Friday, 20 January 2012


MarziMarzi by Marzena Sowa

My rating: 4 of 5 stars

A graphic series of vignettes about girlhood rivalries, mischief, being an only child and growing up in communist Poland.

Definitely of interest to readers who were born in Poland or are of Polish descent. Sweet nostalgia.

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Monday, 16 January 2012

Something Fierce

Something FierceSomething Fierce by Carmen Aguirre

My rating: 5 of 5 stars

Think about your childhood. Was it anything close to this?

At age eleven, Carmen Aguirre was in the food court of LAX with her mother who is dressed like one of Charlie’s Angels and biting into a Big Mac in order to look like a middle class tourist. Originally from Chile, Carmen and her family had taken refuge in Canada when Pinochet staged a coup and cracked down on dissent. The reality was that her mother had joined the underground Chilean resistance movement and was bringing Carmen and her sister along for The Return Plan. Aguirre spent the next ten years moving between revolutionary Peru, Bolivia, Chile, Argentina, and Canada, constantly on the move, with her parents disappearing for weeks at a time.

Carmen at first embraced the adventure, but as she became a rebellious teen, she started to act out and became the Kissing Queen of her Bolivian neighbourhood. Several moves later, in Argentina, she stopped coming home because she could not face the uncertainty and the terror.

At one point, I wondered what Aguirre’s mother actually did in the resistance. Carmen as a child did not know and, since we are witnessing the story from a child’s point of view, the facts are not revealed to us. What is more important is how Carmen spent her childhood. Eventually, we do find out what is expected of a resistance fighter when Carmen, herself, joins the group. Truly, it is surprising that she joins the cause since she suffers from The Terror: the pervasive fear that keeps her consistently twenty pounds underweight and paranoid, causes the separation of body and soul, and creates the necessity to develop deadly cool nerves.

I loved this book. I’m debating right now which book is my favourite for Canada Reads: The Tiger or Something Fierce. Carmen Aguirre’s book is an education on a lifestyle that you would only see in a movie. She has exposed what life was like in the underground – and that it was real. Something Fierce is a fascinating look at living your politics, to truly fight for what you believe in. The book’s epigraph, “Courage” is a perfect introduction to the book.

The true test is that Something Fierce has activated my interest in South America. Perhaps a trip to this continent is in my future.

It is also a great book for Canada Reads because, like Marina Nemat’s Prisoner of Tehran, we learn more about the complex lives of our citizens.

Now, as I reflect on Something Fierce and think about my ESL classes, I wonder: Who is in my classroom?

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Friday, 6 January 2012

Desserted Balcony

What's better than a getaway that includes a three-course dinner and an amuse bouche? Here's a picture of our dessert. Not pictured: my first encounter with bison steak and ribs.

The breakfast nook balcony with a view.

Thursday, 5 January 2012

Arrival at the Mill

Christmas ain't over until we say it's over.

As we were looking around the lobby/restaurant, one of the friendly waitresses kindly showed us this view from the dining room.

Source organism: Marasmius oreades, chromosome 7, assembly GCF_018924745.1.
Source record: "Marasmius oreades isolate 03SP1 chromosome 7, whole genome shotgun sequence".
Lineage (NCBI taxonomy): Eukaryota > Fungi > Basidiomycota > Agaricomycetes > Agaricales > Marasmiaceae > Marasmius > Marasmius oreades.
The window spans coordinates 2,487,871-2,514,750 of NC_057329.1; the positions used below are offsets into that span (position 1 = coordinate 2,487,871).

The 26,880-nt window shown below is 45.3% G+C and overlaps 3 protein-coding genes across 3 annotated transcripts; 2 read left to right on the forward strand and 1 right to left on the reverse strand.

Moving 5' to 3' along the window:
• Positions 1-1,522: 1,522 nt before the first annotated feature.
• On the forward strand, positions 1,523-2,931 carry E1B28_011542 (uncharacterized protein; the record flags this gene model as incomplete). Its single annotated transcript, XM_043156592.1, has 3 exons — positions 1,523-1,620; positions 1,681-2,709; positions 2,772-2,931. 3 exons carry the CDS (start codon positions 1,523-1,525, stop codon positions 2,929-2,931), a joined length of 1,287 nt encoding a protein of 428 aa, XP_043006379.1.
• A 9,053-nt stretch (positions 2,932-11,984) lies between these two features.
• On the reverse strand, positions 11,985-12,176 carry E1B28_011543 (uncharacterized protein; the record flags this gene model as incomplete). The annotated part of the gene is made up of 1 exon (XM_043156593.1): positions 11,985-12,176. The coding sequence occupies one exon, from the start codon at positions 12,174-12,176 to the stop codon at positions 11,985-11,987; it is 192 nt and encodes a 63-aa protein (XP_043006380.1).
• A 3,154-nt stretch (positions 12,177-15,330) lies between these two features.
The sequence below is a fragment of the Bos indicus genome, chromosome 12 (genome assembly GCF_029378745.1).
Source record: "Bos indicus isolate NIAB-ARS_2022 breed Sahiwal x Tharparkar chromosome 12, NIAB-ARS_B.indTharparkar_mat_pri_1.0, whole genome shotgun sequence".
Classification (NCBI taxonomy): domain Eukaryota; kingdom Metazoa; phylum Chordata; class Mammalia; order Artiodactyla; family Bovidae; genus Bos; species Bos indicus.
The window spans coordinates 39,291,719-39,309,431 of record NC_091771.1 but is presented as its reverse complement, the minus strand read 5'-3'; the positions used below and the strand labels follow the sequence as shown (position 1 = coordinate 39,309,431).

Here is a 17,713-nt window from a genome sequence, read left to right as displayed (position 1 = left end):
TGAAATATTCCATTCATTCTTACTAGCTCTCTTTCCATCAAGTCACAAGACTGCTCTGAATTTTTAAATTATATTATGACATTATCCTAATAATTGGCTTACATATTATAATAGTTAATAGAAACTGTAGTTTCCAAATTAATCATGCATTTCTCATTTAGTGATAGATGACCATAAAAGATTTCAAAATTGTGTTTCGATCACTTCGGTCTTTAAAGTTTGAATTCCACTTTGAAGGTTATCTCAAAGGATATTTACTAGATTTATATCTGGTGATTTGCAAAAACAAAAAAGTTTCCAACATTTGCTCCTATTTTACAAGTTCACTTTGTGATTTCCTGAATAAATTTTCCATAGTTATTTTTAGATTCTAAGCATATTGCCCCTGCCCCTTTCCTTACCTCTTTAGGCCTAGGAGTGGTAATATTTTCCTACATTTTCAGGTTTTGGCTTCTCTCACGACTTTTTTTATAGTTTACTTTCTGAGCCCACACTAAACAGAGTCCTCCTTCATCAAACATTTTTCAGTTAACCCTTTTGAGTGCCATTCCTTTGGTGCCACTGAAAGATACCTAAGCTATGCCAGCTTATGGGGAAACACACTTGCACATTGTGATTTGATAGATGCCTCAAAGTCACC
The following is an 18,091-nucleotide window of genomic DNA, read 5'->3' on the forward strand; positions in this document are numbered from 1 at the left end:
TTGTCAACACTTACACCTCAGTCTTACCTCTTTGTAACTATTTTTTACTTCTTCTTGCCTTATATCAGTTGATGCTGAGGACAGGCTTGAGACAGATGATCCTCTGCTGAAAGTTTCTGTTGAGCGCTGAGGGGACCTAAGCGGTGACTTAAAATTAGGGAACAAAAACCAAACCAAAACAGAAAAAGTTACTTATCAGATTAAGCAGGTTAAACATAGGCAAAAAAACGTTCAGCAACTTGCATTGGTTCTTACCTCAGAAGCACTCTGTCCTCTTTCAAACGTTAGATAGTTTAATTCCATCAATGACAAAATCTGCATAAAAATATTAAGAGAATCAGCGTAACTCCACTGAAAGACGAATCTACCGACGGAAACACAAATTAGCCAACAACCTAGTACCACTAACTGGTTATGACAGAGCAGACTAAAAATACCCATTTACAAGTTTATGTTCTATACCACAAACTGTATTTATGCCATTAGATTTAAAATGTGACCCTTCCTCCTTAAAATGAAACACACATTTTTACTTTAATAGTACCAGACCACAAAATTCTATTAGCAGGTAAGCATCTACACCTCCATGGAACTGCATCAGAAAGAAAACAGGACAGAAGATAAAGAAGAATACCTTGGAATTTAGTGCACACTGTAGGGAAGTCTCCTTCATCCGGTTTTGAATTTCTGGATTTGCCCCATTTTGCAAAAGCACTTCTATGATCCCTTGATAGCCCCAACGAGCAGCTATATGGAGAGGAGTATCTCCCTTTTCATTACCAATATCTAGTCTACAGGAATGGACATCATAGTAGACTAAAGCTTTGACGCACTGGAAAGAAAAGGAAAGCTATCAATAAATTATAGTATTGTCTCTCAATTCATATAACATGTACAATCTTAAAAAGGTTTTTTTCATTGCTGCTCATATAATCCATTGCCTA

The Tiger

The Tiger: A True Story of Vengeance and SurvivalThe Tiger: A True Story of Vengeance and Survival by John Vaillant

My rating: 5 of 5 stars

This true story of a man-eating tiger in the Far East of Russia reads like one of the very best suspense thrillers. I felt sheer terror from the beginning of the book. A man and his dog are returning to their cabin after a day of hunting. Suddenly they realize that something “is there by the cabin. The hackles on the dog’s back and on [the hunter’s] neck rise together. Together, they hear a rumble in the dark that seems to come from everywhere at once.”

John Valliant skilfully delays revealing what actually happened. We know there is a killer tiger out there but we also learn there is much more than just an animal gone mad. Valliant deftly weaves together contemplations about human nature, animal psychology and the history, politics and geography of Russia. Indeed, his research on all of these topics is impressive.

I had the constant feeling of being stalked as I read the book, and there are many moments where I was left trying to catch my breath.

It is no wonder a judge is the champion for this book. Evidence is given from both sides of the story: man and tiger before judgement is given.

So far, The Tiger: A True Story of Vengeance and Survival would be my pick for winning Canada Reads.

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Walkabout on Wed Jan 4th, 2012

Tuesday, 3 January 2012

Bikes on indoor trainers

After our run of Californian winter ran out, our Ontario winter began with a vengeance. Being -25 C with the windchill factor, we decided to ride our bikes indoors.

Monday, 2 January 2012

Hilton Falls & 100 Mile Club

This year, I've decided to take the 100 Mile Club challenge once again. Members have to walk 100 miles within 10 weeks. The only condition is that the walks have to be outdoors. It's a great way to motivate yourself to get outside during the winter.

Today, we walked 6 km through Hilton Falls.

In this picture, deer tracks.

Hilton Falls resevoir

View of Kelso and ski runs

Close-up of bridge over river. Water running down the incline made for mucky walking conditions.

New Year's Day 2012

We had spent the afternoon with Marc Chagall at the AGO. Driving home along Lakeshore Blvd., we saw some high, white-capped waves. We stopped by Budapest Park to take a look at the winter lake.